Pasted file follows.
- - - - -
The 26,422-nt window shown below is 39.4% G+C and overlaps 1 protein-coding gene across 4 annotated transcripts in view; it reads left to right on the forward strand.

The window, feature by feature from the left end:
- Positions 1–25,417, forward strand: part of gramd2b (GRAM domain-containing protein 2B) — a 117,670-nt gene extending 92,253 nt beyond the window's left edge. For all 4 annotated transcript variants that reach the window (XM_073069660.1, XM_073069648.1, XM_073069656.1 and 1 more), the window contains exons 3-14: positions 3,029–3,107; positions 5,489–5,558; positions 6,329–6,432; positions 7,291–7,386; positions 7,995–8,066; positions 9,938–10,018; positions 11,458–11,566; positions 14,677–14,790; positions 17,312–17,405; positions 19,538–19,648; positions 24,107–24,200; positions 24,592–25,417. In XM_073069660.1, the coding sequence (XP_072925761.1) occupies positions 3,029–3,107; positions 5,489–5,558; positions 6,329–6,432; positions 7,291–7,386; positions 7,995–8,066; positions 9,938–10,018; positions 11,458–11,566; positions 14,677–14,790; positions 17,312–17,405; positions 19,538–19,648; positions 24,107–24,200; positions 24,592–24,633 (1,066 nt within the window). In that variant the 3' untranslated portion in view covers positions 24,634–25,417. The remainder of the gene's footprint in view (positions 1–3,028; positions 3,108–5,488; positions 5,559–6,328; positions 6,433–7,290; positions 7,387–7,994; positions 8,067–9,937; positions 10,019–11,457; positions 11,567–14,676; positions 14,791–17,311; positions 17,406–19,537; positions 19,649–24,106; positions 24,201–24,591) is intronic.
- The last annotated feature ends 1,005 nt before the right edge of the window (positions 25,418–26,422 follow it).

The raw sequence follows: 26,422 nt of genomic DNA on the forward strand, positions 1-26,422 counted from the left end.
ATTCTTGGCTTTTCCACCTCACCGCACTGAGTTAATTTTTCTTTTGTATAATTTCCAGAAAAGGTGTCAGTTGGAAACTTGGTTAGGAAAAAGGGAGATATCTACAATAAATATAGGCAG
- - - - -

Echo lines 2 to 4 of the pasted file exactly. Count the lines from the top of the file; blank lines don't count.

The window, feature by feature from the left end:
- Positions 1–25,417, forward strand: part of gramd2b (GRAM domain-containing protein 2B) — a 117,670-nt gene extending 92,253 nt beyond the window's left edge. For all 4 annotated transcript variants that reach the window (XM_073069660.1, XM_073069648.1, XM_073069656.1 and 1 more), the window contains exons 3-14: positions 3,029–3,107; positions 5,489–5,558; positions 6,329–6,432; positions 7,291–7,386; positions 7,995–8,066; positions 9,938–10,018; positions 11,458–11,566; positions 14,677–14,790; positions 17,312–17,405; positions 19,538–19,648; positions 24,107–24,200; positions 24,592–25,417. In XM_073069660.1, the coding sequence (XP_072925761.1) occupies positions 3,029–3,107; positions 5,489–5,558; positions 6,329–6,432; positions 7,291–7,386; positions 7,995–8,066; positions 9,938–10,018; positions 11,458–11,566; positions 14,677–14,790; positions 17,312–17,405; positions 19,538–19,648; positions 24,107–24,200; positions 24,592–24,633 (1,066 nt within the window). In that variant the 3' untranslated portion in view covers positions 24,634–25,417. The remainder of the gene's footprint in view (positions 1–3,028; positions 3,108–5,488; positions 5,559–6,328; positions 6,433–7,290; positions 7,387–7,994; positions 8,067–9,937; positions 10,019–11,457; positions 11,567–14,676; positions 14,791–17,311; positions 17,406–19,537; positions 19,649–24,106; positions 24,201–24,591) is intronic.
- The last annotated feature ends 1,005 nt before the right edge of the window (positions 25,418–26,422 follow it).